And so, what happens is that they don’t have any ability to speak out and to fire people through an election. And so, ultimately, when the Congress is neutered… when the administrative state grows… when there is this fourth branch of government, it makes it harder and harder for the concerns of citizens to be represented and articulated by people that the people know they have power over.
All the power right now… or almost all the power right now happens offstage. And that leaves a lot of people wondering who is looking out for me.
And that brings us to the third point, the Supreme Court becomes our substitute political battleground. It’s only nine people. You can know ’em. You can demonize ’em. You can try to make ’em messiahs. But ultimately, because people can’t navigate their way through the bureaucracy they turn to the Supreme Court looking for politics.
And knowing that our elected officials no longer care enough to do the hard work of reasoning through the places where we differ and deciding to shroud our power at times, it means that we look for nine Justices to be super-legislators. We look for nine justices to try to right the wrongs from other places in the process.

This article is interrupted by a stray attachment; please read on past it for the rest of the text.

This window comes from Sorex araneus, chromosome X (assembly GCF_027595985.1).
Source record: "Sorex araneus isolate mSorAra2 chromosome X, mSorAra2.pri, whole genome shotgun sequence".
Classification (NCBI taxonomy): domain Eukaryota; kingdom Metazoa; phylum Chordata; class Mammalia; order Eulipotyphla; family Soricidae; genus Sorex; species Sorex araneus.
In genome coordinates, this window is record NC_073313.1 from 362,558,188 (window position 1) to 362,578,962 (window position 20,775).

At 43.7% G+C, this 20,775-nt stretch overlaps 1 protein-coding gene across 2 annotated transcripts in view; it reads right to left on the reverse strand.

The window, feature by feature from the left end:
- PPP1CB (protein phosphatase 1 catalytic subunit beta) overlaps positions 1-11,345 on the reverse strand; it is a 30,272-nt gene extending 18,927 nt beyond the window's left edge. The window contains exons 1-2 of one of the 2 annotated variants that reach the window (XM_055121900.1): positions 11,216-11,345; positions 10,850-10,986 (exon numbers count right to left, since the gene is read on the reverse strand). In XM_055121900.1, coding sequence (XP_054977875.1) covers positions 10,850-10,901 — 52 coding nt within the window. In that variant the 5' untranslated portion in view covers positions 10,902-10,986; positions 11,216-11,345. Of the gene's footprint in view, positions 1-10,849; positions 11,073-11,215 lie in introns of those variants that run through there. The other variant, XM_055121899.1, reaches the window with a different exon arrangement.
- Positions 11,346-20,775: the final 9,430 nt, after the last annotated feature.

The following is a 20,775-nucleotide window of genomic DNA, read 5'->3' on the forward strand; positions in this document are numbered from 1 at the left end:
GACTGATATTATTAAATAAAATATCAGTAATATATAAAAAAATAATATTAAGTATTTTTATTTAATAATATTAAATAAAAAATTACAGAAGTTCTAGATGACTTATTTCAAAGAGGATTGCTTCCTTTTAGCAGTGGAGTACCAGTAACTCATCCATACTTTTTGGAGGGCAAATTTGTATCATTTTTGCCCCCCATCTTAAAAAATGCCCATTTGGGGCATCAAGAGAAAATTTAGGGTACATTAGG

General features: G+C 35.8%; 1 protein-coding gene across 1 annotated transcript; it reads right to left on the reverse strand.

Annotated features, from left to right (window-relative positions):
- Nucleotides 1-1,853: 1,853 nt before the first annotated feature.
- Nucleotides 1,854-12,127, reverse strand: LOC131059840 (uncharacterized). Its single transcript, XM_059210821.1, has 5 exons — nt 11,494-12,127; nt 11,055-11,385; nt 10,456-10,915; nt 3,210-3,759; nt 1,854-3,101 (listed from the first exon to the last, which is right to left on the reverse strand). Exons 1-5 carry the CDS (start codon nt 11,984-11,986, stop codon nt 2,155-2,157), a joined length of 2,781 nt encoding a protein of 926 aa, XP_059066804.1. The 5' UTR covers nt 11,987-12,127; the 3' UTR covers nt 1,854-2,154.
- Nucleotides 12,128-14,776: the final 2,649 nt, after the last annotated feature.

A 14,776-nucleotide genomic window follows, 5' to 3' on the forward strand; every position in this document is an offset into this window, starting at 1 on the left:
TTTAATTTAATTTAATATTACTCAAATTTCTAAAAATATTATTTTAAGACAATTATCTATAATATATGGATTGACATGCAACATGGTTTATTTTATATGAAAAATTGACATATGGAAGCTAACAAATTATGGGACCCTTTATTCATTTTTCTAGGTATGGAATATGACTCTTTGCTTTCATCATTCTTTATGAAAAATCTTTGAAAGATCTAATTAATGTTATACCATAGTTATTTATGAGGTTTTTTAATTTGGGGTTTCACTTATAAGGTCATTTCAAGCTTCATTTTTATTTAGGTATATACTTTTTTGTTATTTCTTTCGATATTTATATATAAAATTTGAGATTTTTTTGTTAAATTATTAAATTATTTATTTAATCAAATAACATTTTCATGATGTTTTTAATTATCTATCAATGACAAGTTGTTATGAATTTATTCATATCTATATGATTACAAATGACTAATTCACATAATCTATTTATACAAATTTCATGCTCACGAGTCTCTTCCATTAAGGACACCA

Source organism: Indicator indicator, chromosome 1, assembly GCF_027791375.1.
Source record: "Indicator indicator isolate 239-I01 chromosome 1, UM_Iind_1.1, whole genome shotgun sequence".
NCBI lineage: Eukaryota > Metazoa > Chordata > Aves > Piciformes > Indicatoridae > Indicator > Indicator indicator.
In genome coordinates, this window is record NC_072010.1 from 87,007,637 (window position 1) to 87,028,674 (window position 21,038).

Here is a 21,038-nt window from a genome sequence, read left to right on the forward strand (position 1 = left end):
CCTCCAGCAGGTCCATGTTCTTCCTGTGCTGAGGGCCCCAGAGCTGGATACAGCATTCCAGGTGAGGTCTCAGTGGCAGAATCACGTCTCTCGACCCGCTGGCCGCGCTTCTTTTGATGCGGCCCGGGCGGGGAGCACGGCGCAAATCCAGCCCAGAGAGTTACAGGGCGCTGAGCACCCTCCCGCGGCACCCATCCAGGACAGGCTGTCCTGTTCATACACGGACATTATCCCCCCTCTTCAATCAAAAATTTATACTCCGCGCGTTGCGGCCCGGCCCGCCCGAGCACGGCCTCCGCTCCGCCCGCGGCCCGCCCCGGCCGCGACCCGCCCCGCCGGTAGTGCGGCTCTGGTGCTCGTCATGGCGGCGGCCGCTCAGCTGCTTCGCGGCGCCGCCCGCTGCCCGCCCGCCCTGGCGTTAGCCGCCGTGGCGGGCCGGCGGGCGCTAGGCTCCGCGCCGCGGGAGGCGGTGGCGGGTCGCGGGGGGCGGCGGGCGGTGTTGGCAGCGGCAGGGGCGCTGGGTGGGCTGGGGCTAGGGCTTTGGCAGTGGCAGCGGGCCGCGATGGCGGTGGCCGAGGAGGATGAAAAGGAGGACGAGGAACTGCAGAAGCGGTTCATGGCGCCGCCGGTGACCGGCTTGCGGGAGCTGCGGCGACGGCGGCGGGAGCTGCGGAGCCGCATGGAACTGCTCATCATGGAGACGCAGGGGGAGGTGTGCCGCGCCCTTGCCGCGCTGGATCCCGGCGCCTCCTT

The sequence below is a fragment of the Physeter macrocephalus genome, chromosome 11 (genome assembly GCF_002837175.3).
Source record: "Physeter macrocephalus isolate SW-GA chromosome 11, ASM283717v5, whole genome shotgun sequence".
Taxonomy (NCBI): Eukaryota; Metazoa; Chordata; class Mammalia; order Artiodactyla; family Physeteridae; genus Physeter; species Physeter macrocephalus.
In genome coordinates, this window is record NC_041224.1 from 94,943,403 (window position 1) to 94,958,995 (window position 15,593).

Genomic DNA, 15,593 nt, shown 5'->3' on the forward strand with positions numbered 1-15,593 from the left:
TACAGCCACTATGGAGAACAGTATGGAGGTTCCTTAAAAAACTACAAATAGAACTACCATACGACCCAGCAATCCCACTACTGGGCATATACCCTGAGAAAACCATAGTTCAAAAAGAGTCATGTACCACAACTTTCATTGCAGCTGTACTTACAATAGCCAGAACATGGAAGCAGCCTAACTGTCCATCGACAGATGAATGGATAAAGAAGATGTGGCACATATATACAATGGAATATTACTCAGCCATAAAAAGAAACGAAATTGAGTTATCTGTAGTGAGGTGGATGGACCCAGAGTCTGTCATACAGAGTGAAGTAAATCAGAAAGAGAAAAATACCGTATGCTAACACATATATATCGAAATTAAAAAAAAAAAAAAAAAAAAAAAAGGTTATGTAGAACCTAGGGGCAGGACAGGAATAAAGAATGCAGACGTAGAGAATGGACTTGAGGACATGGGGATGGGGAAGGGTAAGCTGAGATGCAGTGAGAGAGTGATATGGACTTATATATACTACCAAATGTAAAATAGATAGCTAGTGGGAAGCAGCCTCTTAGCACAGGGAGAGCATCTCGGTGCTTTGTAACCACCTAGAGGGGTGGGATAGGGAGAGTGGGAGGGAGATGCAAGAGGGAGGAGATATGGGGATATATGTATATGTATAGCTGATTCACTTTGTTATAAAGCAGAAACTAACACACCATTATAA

When people talk about wanting to have empathy from their justices, this is what they’re talking about. They’re talking about trying to make the justices do something that the Congress refuses to do as it constantly abdicates its responsibility. The hyperventilating that we see in this process and the way that today’s hearing started with 90 minutes of theatrics that are pre-planned with certain members of the other side here, it shows us a system that is wildly out of whack.
And thus, a fourth and final point. The solution here is not to try to find judges who will be policymakers. The solution is not to try to turn the Supreme Court into an election battle for TV. The solution is to restore a proper constitutional order with the balance of powers. We need Schoolhouse Rock back. We need a Congress that writes laws and then stands before the people and suffers the consequences and gets to back to our own Mount
Vernon,if that’s what the electors decide. We need an executive branch that has a humble view of its job as enforcing the law, not trying to write laws in the Congress’ absence. And, we need a judiciary that tries to apply written laws to facts in cases that are actually before it.